•Rowan from Global Wood Rework for volunteering and painting the outside of the building, dismantling and lifting.
•John of Capital Blinds for just turning up in between jobs and dismantling everything at the old shop; especially our temperamental sign, which for a moment there I thought we were going to have to leave behind.
•Anthea of 29 native bees & Anthea Grob Clay, for looking after the kids on Tuesday when daycare closed with no notice, and helping shift and clean at both shops.
•David and Ryan of Burns Upholstery for turning up to do a load at the last minute, when I thought we weren’t going to make it in time.
And thanks to staff;
• Demelza has been amazing over the last four days, doing everything that needed doing with no complaints.
• Alex for just getting stuck in and packing anything that needed packing.
• Damian (the hubby) for his support, car loads and ensuring we still got fed, even though he had his own work stuff to organise in the craziness of the last 48 hours we had notice of the Lockdown.
And lastly the SCC & Verdant Team would also like to thank the Aro Valley community. We have had many people stop by (keeping their 2 metre distance) to say hello and welcome to the neighbourhood. That has really kept us going and feeling positive in these very trying times!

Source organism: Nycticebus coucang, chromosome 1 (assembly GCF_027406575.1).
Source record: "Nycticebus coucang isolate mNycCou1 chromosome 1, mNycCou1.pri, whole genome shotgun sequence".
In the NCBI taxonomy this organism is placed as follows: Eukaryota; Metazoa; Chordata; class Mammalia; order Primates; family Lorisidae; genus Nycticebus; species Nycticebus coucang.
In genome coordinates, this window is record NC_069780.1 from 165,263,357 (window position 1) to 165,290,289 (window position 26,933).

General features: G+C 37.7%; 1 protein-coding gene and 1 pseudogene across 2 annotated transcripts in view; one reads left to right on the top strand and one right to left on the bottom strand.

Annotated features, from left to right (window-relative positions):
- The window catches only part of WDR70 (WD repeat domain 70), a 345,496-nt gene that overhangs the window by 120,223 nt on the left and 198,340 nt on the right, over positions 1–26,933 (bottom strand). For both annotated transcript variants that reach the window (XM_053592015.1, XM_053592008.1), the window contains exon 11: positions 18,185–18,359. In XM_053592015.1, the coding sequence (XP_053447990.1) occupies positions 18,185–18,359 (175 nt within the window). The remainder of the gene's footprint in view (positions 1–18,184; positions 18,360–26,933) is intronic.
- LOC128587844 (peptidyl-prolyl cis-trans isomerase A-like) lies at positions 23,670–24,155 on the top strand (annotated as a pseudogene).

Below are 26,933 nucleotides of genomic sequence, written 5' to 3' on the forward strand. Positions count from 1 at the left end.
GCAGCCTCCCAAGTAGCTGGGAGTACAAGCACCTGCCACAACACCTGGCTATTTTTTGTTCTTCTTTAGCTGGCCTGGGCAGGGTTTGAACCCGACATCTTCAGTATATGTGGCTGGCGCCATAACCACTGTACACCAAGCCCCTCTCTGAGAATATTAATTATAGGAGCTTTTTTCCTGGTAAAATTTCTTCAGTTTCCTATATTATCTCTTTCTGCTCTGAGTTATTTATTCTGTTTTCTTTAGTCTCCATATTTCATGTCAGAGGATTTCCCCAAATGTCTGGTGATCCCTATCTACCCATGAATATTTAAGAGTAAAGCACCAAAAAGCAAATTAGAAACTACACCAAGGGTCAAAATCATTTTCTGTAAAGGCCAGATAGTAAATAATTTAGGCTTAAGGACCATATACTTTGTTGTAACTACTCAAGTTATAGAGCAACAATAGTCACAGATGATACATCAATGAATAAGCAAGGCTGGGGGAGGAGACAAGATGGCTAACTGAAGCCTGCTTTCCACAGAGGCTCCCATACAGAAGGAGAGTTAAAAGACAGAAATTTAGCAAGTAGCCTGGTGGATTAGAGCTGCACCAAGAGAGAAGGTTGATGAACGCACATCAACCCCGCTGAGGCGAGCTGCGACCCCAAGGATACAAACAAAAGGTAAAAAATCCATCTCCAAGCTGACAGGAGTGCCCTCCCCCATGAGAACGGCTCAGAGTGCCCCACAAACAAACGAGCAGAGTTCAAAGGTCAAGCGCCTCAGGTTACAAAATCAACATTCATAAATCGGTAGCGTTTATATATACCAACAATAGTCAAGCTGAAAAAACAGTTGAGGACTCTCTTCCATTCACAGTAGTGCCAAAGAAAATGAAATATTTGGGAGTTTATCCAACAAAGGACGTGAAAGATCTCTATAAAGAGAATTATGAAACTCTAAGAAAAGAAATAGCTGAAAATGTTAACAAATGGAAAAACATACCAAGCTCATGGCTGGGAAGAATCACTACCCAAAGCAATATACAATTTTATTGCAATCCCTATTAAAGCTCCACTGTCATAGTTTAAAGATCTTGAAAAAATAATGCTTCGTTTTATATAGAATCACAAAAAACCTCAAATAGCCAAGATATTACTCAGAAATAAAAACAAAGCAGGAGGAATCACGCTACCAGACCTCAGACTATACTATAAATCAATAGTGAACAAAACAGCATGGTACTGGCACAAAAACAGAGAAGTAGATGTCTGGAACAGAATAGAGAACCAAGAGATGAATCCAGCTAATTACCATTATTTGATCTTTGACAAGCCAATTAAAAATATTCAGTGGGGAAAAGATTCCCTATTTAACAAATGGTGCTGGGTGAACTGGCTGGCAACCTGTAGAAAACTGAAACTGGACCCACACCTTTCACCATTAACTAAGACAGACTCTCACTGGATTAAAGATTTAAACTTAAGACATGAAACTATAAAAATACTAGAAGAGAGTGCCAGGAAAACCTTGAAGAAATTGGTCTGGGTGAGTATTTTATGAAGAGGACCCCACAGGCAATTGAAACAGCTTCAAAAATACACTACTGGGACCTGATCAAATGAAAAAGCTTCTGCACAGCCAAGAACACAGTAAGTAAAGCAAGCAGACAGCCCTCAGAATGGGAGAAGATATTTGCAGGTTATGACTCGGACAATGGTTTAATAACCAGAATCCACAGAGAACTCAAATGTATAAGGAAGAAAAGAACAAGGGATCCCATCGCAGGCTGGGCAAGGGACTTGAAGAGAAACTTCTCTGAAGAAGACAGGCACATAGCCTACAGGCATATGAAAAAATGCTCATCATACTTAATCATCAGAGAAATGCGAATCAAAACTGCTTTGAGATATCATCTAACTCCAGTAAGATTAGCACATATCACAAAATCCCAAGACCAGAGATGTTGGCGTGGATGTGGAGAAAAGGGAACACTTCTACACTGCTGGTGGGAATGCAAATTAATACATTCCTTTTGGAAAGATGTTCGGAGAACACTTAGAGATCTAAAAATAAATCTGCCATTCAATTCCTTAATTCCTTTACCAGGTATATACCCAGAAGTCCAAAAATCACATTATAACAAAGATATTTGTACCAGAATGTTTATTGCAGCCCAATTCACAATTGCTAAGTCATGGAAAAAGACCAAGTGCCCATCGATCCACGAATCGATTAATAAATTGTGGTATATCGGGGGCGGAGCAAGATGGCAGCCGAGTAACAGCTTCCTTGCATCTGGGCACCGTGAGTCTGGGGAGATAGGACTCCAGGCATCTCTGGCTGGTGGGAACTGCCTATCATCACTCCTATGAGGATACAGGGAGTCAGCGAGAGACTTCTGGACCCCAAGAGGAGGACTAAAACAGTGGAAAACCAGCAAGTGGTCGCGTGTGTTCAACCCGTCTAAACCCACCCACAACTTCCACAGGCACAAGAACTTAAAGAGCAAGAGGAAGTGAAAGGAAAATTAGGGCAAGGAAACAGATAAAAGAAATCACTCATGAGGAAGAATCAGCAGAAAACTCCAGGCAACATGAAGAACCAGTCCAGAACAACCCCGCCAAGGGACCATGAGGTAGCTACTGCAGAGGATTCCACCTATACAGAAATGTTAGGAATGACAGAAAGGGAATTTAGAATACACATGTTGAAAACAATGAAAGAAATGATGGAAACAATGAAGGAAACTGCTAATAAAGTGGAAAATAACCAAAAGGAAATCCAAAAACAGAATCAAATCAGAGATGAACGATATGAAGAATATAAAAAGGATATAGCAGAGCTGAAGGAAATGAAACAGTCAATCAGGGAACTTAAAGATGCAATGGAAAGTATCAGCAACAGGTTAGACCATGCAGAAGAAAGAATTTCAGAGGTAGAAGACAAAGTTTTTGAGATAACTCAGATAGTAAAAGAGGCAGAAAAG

I am truely grateful and overwhelmed by the help and support. – Janette
Did you know that we have a large selection of New Zealand and even Wellington designed fabrics?
Anthea one of our potters is also a fabric designer. We have a few of her fabrics and homewares in store.
They are all made with organic and hemp fabrics!
One of the few NZ fabric houses that we regular source from is Hemptech. They regularly engage NZ and Australian artists to design fabrics for them. The result is a lovely cohesive and timeless range that stands the test of time. One of the best things is the designs are all printed here in NZ on 100% Eco Linen – mostly grown and woven in Belgium where the worlds best quality linen comes from.
Eco Linen is ecological due to the way it is grown and processed. Linen requires very minimal pesticides and fertilisers and requires no extra irrigation. When the fibre is processed, it is dew retted. Meaning they harvest the linen and leave it on the ground for the fibre to be ‘rotted’ out of the leaf. This usually takes weeks rather than days for this process to occur. Cheaper linens on the market quicken this process by using chemicals.
What do you think? I think we certainly have some talented designers within our shores!
We have washi tape from Japan by independent designers in the shop. We love to support other independent artisans and washi tape is a great excuse to have a little art by a top designer for a very small expense. We currently have some by Aiko Fukawa, Mina Perhonan, Sobyou is Drawing brands etc. Washi tape is more eco choice because it is made from washi paper rather than being made by an non-biodegradable plastic. Japan is blessed with the ideal plants for paper making (kozo, gampi or mitsumata) these fibres make strong and flexible paper and it is this that the tape is made, along with a latex rubber backing. I think that is some kind of internet auto translation error has people thinking it is made from rice plants. In fact the name washi comes from wa meaning Japanese and shi meaning paper. Most of ours is MT made by the Kamoi Kakoshi company.